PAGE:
Phantom power is a common power source for active microphones, especially condenser microphones. A condenser microphone doesn’t work without an external power supply, and phantom power is a frequent source.
While dynamic microphones don’t need phantom power, you might not have a choice but to connect the mic to it, making you worry about damaging it.
It is not bad to give phantom power to dynamic microphones. Dynamic microphones don’t need it, but they will not be affected by it. They can ignore it if applied, so there’s no damage, provided you connect them with balanced XLR cables.
This article will give you a brief overview of phantom power and how it interacts with your dynamic mic. Read on to learn more and discover why you don’t need to worry about using a dynamic mic with phantom power.
What Is Phantom Power?
Phantom power is a method of powering condenser microphones. It refers to a direct current, usually at +48 V, sent from another device through the microphone cable. Condenser microphones need an external power source to work, which is the most common way of providing it.
Condenser mics have internal components that need an electrical current to work but don’t produce any power.
Since condenser microphones can’t make their own power, they need an external source (they require phantom power) to give them that power to run correctly. This power usually comes from devices such as:
- Microphone preamps
- Audio interfaces
- Standalone power supplies
- Mixing consoles
Phantom power travels through the same cable that it uses for audio. No visible wire transfers the electrical current from the source to the microphone, leading to the name “phantom power.”
When this current reaches the microphone, it powers components such as:
- Internal preamps
- Impedance converters
- And polarizes certain capsules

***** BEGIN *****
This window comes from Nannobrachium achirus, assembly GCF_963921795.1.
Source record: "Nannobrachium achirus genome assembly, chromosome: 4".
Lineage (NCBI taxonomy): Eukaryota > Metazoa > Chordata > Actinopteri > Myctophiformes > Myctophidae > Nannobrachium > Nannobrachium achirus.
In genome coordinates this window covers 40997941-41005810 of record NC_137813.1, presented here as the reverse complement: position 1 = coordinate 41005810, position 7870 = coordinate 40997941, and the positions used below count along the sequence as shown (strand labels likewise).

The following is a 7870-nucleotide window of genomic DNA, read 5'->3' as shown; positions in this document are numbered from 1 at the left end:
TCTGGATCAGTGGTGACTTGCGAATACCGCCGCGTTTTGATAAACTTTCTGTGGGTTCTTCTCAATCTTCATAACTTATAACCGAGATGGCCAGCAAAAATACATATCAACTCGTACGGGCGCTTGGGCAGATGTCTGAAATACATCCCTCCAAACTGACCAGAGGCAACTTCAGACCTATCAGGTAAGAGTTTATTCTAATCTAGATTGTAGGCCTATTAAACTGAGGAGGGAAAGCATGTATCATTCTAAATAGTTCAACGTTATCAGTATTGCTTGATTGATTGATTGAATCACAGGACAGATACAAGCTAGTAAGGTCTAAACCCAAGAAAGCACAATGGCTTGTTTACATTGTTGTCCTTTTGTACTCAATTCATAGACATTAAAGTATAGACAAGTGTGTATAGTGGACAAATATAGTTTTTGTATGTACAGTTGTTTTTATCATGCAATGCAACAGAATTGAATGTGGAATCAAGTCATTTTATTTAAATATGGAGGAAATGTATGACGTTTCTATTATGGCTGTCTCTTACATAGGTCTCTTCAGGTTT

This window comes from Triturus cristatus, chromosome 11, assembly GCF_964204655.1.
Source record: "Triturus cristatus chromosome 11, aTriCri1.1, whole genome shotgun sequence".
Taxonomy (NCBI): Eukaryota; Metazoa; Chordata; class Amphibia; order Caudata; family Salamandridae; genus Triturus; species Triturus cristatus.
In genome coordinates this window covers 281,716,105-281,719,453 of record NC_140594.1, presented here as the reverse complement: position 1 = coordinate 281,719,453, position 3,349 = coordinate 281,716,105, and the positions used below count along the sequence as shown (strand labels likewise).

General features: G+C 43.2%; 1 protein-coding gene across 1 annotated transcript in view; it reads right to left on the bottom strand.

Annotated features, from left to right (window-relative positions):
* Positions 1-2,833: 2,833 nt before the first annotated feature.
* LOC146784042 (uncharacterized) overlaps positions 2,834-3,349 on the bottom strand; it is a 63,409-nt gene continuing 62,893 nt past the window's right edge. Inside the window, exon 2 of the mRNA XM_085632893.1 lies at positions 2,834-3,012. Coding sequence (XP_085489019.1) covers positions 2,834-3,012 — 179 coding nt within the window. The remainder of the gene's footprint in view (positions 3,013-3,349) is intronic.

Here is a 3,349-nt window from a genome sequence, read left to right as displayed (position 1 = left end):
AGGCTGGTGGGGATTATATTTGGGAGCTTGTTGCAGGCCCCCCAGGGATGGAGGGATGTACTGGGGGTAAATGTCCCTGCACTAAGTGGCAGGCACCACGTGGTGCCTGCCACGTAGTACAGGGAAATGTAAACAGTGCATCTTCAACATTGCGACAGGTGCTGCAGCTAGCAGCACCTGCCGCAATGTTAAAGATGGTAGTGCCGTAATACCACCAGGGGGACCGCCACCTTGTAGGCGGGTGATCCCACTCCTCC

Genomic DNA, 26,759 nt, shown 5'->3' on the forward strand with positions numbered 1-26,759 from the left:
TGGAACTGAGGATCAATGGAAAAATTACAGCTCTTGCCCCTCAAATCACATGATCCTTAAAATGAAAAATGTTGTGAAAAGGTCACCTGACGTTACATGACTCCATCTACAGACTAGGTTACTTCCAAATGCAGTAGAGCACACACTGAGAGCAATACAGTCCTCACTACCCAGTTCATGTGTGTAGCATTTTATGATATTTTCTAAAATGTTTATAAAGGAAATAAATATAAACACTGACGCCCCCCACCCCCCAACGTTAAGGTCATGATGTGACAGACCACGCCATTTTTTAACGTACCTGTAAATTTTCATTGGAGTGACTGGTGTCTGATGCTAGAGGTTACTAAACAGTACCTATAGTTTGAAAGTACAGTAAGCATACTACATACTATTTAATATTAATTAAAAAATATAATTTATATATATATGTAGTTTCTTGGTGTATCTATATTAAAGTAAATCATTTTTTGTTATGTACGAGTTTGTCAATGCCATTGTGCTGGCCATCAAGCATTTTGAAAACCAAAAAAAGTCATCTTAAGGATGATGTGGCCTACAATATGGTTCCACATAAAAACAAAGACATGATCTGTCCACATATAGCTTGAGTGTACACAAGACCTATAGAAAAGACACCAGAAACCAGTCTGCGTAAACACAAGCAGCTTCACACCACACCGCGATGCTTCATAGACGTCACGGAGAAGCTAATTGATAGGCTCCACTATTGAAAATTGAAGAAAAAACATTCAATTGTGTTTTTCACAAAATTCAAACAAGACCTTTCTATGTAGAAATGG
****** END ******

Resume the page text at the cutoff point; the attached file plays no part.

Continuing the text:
Phantom power is not the only way to power a condenser microphone (or any other active mic), but phantom power is the most common way. Phantom power usually relies on a +48 V current, but there are other options, such as:
- +12 V
- +15 V
- +18 V
- +24 V
Some microphones don’t require as much phantom power to run, so you can lower power draw by using a level closer to what it needs. However, most mics need 48 V and won’t work at a lower power level.
Do Dynamic Mics Need Phantom Power?
Dynamic mics don’t require phantom power. They don’t need it because of their simple design. No charge is necessary between the backplate and diaphragm, so they don’t need to be powered.
Dynamic microphones feature a much more rudimentary design than a condenser microphone.
To work, they utilize a coil that is between two magnets. The coil moves and sends a current to an amplifier or other sound processing devices when you speak, sing, or play into it.
Since this simple mechanism doesn’t require a charge, they don’t require phantom power. In fact, these microphones don’t need to be powered. Of course, the audio signal created this way is feeble, so you need to plug the microphone into another device.
It does what it’s supposed to do even when not plugged in, so it technically doesn’t require phantom power- or any power at all.
Are There Benefits to Using Phantom Power?